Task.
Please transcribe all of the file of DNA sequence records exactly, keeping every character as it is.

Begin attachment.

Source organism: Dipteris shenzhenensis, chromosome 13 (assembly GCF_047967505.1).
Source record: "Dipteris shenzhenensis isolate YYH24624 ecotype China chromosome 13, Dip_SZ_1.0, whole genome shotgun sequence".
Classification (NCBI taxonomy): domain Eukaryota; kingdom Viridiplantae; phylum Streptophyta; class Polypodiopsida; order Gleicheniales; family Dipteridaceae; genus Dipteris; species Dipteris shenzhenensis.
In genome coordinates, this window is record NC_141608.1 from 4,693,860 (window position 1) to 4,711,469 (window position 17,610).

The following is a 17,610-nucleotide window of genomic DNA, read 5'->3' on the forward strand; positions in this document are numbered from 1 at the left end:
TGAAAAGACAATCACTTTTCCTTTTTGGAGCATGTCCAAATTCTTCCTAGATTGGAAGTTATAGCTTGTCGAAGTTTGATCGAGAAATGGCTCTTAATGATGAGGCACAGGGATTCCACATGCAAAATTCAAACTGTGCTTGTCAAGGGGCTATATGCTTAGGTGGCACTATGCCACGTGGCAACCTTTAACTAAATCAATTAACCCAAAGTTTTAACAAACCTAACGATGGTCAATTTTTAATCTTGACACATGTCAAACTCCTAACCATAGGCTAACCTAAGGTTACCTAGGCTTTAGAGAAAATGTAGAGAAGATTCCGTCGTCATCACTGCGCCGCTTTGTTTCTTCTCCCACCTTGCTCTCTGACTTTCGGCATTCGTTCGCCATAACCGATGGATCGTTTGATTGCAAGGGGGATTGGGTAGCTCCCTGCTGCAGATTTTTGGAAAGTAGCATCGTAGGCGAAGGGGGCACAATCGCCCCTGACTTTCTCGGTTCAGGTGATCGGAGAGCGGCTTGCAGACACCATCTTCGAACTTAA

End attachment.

Source organism: Dipteris shenzhenensis, chromosome 13 (assembly GCF_047967505.1).
Source record: "Dipteris shenzhenensis isolate YYH24624 ecotype China chromosome 13, Dip_SZ_1.0, whole genome shotgun sequence".
Classification (NCBI taxonomy): domain Eukaryota; kingdom Viridiplantae; phylum Streptophyta; class Polypodiopsida; order Gleicheniales; family Dipteridaceae; genus Dipteris; species Dipteris shenzhenensis.
In genome coordinates, this window is record NC_141608.1 from 4,693,860 (window position 1) to 4,711,469 (window position 17,610).

The following is a 17,610-nucleotide window of genomic DNA, read 5'->3' on the forward strand; positions in this document are numbered from 1 at the left end:
TGAAAAGACAATCACTTTTCCTTTTTGGAGCATGTCCAAATTCTTCCTAGATTGGAAGTTATAGCTTGTCGAAGTTTGATCGAGAAATGGCTCTTAATGATGAGGCACAGGGATTCCACATGCAAAATTCAAACTGTGCTTGTCAAGGGGCTATATGCTTAGGTGGCACTATGCCACGTGGCAACCTTTAACTAAATCAATTAACCCAAAGTTTTAACAAACCTAACGATGGTCAATTTTTAATCTTGACACATGTCAAACTCCTAACCATAGGCTAACCTAAGGTTACCTAGGCTTTAGAGAAAATGTAGAGAAGATTCCGTCGTCATCACTGCGCCGCTTTGTTTCTTCTCCCACCTTGCTCTCTGACTTTCGGCATTCGTTCGCCATAACCGATGGATCGTTTGATTGCAAGGGGGATTGGGTAGCTCCCTGCTGCAGATTTTTGGAAAGTAGCATCGTAGGCGAAGGGGGCACAATCGCCCCTGACTTTCTCGGTTCAGGTGATCGGAGAGCGGCTTGCAGACACCATCTTCGAACTTAA